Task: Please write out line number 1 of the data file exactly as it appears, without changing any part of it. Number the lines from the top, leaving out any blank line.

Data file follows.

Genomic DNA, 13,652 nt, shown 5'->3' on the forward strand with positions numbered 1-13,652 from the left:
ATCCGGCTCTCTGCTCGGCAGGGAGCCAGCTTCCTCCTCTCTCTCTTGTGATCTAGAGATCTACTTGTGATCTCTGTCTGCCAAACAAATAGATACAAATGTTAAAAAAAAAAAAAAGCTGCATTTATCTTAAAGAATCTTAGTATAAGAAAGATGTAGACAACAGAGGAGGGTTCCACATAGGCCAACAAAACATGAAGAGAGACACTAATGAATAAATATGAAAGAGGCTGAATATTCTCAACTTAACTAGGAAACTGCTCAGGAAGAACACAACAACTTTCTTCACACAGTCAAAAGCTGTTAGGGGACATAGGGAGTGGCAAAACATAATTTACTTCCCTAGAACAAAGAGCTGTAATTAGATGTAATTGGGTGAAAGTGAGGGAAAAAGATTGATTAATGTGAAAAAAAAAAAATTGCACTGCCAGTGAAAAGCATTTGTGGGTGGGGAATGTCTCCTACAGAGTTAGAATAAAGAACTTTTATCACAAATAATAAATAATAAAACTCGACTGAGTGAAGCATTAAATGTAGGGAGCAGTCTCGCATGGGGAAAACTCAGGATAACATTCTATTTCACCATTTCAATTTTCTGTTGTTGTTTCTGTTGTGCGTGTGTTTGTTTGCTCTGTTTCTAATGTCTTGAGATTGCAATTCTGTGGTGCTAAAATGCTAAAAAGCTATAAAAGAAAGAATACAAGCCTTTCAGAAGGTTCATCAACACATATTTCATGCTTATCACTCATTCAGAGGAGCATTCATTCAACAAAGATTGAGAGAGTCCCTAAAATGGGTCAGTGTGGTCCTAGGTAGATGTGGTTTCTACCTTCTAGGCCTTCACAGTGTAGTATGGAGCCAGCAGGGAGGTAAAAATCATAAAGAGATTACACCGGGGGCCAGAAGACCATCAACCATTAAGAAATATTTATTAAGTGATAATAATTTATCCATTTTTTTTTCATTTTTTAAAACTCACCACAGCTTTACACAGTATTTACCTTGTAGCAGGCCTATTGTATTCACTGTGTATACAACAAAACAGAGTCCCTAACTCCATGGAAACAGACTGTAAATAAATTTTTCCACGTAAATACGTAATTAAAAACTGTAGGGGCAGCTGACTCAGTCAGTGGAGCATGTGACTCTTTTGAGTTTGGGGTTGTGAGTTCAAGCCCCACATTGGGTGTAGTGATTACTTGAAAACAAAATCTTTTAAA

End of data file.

Genomic DNA, 13,652 nt, shown 5'->3' on the forward strand with positions numbered 1-13,652 from the left: